The Butcher, The Baker, The Candlestick Maker

I have a confession. I have not read 50 Shades of Grey. Could I be the only woman of a certain age in the Western world who has not…?

The reason? One of the things I have learned over the last few years is that fantasy is very often not a patch on reality.

I have been asked to review a whole raft of books that contain short stories of sexual fantasy… and in most cases, the collections came up wanting.

There would be one or two entries that tickled my fancy and got my own imagination working but, mostly, they all fell short.

So, I was quite excited when I heard that my friend, Suzanne Portnoy, was re-releasing her own memoire ‘The Butcher, The Baker, The Candlestick Maker’.

I have to admit that I first read her book prior to making her acquaintance. It was in those days when I was still an unhappily married mother who did not know what to do with the emotions that were being raised by all the hormones raging inside her. I felt subsumed by the pressures of my life as a wife and mother. I had lost the real me somewhere and she was fighting to get out. Scrambling to find some joy. Searching for something crucial that was missing inside, which could only be reclaimed by climbing the peak to the next orgasm. A place that emotional disconnection meant my husband now singularly failed to help me reach.

It was a time of vibrators and aural sex – listening to the fantasies of my internet lover. And that’s the difference. His fantasies were all about me! His stories were fantasies that we hoped to make reality. Those in the books that I was later to read would never come to pass in my own world. They were far too far fetched.

The Butcher, The Baker was the memoire of a woman rather like me in circumstance. But one who had the courage to go out and make her fantasies real. Some of her adventures left me open mouthed at her audaciousness and sometimes terrified at her lack of concern for her own safety.

My own sexual exploration had allowed me to venture into a secret world of pain and pleasure but Suzanne took those themes onto a whole new level. I wanted to cover my eyes or hide behind the sofa as if I were still a child watching Doctor Who – but I still could not put the book down. This was sex for grown ups. And I wanted to learn all about it. From my provincial suburban bedroom, I was taken to a glittering London and its seamier underbelly. Outward respectability with less than salubrious sexual secrets hidden just beneath the surface – if you knew where to look.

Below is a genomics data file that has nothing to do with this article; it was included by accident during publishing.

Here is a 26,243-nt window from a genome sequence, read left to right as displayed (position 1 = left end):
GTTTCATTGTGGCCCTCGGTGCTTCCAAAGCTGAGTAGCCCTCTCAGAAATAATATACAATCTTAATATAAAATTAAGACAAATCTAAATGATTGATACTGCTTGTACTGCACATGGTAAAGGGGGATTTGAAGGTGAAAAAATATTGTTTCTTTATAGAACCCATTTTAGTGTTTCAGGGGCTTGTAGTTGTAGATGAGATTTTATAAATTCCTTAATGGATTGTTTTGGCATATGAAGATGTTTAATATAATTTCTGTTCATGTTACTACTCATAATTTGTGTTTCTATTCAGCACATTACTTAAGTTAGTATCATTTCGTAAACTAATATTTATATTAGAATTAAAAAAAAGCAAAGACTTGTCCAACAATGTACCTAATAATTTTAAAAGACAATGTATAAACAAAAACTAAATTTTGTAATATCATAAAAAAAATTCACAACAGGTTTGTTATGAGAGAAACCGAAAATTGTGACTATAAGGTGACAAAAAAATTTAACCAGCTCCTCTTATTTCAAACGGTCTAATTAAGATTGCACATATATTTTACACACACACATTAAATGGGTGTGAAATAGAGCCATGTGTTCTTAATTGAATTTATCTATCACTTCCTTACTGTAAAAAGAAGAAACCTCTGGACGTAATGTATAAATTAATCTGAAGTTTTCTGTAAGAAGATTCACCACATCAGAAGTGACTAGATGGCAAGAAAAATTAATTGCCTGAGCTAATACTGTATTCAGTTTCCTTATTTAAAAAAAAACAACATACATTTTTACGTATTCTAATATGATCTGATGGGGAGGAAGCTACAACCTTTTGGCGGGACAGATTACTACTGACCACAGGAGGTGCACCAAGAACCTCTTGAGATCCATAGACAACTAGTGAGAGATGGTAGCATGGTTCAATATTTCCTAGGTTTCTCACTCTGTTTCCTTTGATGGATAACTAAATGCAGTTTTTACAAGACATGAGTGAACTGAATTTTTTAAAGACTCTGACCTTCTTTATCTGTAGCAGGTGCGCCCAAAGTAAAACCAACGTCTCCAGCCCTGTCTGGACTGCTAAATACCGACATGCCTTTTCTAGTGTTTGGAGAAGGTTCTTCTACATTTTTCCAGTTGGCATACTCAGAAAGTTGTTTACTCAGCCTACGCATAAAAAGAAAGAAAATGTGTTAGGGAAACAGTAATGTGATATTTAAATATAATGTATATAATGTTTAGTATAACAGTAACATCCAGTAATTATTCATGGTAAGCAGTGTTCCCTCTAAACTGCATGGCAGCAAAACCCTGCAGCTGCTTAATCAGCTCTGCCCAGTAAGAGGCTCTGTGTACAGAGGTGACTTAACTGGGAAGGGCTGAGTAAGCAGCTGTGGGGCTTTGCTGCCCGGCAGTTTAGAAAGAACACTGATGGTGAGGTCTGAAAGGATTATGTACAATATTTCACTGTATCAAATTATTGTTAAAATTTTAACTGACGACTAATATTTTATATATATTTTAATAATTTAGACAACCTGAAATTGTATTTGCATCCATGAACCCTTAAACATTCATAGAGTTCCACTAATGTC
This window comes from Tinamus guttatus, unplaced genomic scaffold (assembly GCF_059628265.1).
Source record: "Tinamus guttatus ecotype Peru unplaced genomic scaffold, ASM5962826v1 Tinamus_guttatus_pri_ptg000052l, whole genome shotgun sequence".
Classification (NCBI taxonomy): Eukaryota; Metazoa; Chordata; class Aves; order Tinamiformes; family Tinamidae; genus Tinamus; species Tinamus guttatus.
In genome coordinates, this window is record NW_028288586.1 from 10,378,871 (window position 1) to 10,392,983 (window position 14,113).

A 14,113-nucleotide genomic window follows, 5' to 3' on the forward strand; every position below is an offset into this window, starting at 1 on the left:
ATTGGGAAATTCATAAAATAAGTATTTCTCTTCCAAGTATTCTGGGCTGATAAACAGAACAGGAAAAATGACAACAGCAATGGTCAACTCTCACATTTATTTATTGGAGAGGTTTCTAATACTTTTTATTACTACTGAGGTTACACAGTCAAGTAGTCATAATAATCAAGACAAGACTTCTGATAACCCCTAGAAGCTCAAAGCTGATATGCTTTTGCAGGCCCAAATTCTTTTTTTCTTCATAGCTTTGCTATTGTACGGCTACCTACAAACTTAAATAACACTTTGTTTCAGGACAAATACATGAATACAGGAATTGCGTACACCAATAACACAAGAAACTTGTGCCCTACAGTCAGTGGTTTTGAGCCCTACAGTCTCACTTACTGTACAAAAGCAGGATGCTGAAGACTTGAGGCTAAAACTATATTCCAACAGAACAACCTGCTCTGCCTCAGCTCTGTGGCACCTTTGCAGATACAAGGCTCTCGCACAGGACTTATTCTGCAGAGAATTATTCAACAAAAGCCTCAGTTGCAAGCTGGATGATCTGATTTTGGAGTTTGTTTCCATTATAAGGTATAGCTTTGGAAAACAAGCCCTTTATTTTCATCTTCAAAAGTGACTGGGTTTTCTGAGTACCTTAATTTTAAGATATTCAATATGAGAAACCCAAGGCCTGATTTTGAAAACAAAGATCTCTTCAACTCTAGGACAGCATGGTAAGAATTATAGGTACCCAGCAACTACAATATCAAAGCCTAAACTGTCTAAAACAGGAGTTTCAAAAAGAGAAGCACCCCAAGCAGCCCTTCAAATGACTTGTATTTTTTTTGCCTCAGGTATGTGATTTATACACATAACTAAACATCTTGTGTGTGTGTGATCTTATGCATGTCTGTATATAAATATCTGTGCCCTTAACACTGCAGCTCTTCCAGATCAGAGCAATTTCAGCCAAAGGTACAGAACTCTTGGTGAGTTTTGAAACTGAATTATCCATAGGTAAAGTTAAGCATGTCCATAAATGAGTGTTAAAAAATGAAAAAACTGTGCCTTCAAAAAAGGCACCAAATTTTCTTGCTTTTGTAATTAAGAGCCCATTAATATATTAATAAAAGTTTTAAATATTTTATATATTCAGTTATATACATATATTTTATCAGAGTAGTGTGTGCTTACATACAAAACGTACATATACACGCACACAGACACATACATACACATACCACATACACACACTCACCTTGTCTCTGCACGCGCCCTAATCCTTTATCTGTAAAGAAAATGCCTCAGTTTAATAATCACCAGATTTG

Back in 2008, I wrote my own post about Narrow Minded Spouses based on an interview that Suzanne had done with another famous female blogger of the time – Ms R – sadly now no longer existant.

Reading the post again, I am reminded of how the interview made me get her books and the influence that her writing had upon my own attitudes, activities and experimentation. She made me realise that it’s ok to try things – whether that’s in the comfort and safety of a loving relationship or with a complete stranger. But that it’s also ok to say that you didn’t like something and don’t want to do it again or just don’t want to try something full stop.

And, even more importantly, that it’s vital to be true to the woman that you are and not be restricted by the limitations of a partner or the sphere in which you live.

I also enjoyed her follow up book, The Not So Invisible Woman – which is quite a timely reminder as I ponder upon the future with my own Mr Right.

If you have not read The Butcher, The Baker, The Candlestick Maker and you are in that dark place where the woman inside is quashed by the mundanities of the family around her, I would exhort you to buy this and plan your own escape.

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2 thoughts on “The Butcher, The Baker, The Candlestick Maker”

  1. My mantra: …And, even more importantly, that it’s vital to be true to the woman that you are and not be restricted by the limitations of a partner or the sphere in which you live.


    P.S. I too have not read 50 shades and know a lot of kink people who haven’t

  2. Hedone – all women need to start being an individual and thinking for herself! x

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